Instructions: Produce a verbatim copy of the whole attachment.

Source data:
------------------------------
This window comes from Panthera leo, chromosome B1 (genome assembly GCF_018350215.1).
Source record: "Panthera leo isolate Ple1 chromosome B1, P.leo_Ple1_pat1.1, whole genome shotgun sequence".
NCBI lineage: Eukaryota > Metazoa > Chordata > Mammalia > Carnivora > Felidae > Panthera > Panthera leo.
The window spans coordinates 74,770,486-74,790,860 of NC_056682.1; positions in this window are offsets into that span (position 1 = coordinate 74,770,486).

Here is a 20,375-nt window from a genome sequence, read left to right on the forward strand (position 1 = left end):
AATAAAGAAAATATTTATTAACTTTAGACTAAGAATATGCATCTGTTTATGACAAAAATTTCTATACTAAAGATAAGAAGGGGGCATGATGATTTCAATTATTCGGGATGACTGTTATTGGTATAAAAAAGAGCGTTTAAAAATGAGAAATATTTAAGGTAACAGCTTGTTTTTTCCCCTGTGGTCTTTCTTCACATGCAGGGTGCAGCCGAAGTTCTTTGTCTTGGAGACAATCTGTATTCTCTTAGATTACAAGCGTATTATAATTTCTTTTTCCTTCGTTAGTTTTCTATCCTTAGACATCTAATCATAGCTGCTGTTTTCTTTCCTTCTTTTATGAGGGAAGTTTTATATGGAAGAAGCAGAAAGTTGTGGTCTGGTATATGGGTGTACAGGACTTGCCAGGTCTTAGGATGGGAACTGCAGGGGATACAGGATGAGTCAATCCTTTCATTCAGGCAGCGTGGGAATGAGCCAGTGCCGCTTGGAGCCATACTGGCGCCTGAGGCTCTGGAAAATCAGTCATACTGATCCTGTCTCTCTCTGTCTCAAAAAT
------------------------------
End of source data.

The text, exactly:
This window comes from Panthera leo, chromosome B1 (genome assembly GCF_018350215.1).
Source record: "Panthera leo isolate Ple1 chromosome B1, P.leo_Ple1_pat1.1, whole genome shotgun sequence".
NCBI lineage: Eukaryota > Metazoa > Chordata > Mammalia > Carnivora > Felidae > Panthera > Panthera leo.
The window spans coordinates 74,770,486-74,790,860 of NC_056682.1; positions in this window are offsets into that span (position 1 = coordinate 74,770,486).

Here is a 20,375-nt window from a genome sequence, read left to right on the forward strand (position 1 = left end):
AATAAAGAAAATATTTATTAACTTTAGACTAAGAATATGCATCTGTTTATGACAAAAATTTCTATACTAAAGATAAGAAGGGGGCATGATGATTTCAATTATTCGGGATGACTGTTATTGGTATAAAAAAGAGCGTTTAAAAATGAGAAATATTTAAGGTAACAGCTTGTTTTTTCCCCTGTGGTCTTTCTTCACATGCAGGGTGCAGCCGAAGTTCTTTGTCTTGGAGACAATCTGTATTCTCTTAGATTACAAGCGTATTATAATTTCTTTTTCCTTCGTTAGTTTTCTATCCTTAGACATCTAATCATAGCTGCTGTTTTCTTTCCTTCTTTTATGAGGGAAGTTTTATATGGAAGAAGCAGAAAGTTGTGGTCTGGTATATGGGTGTACAGGACTTGCCAGGTCTTAGGATGGGAACTGCAGGGGATACAGGATGAGTCAATCCTTTCATTCAGGCAGCGTGGGAATGAGCCAGTGCCGCTTGGAGCCATACTGGCGCCTGAGGCTCTGGAAAATCAGTCATACTGATCCTGTCTCTCTCTGTCTCAAAAAT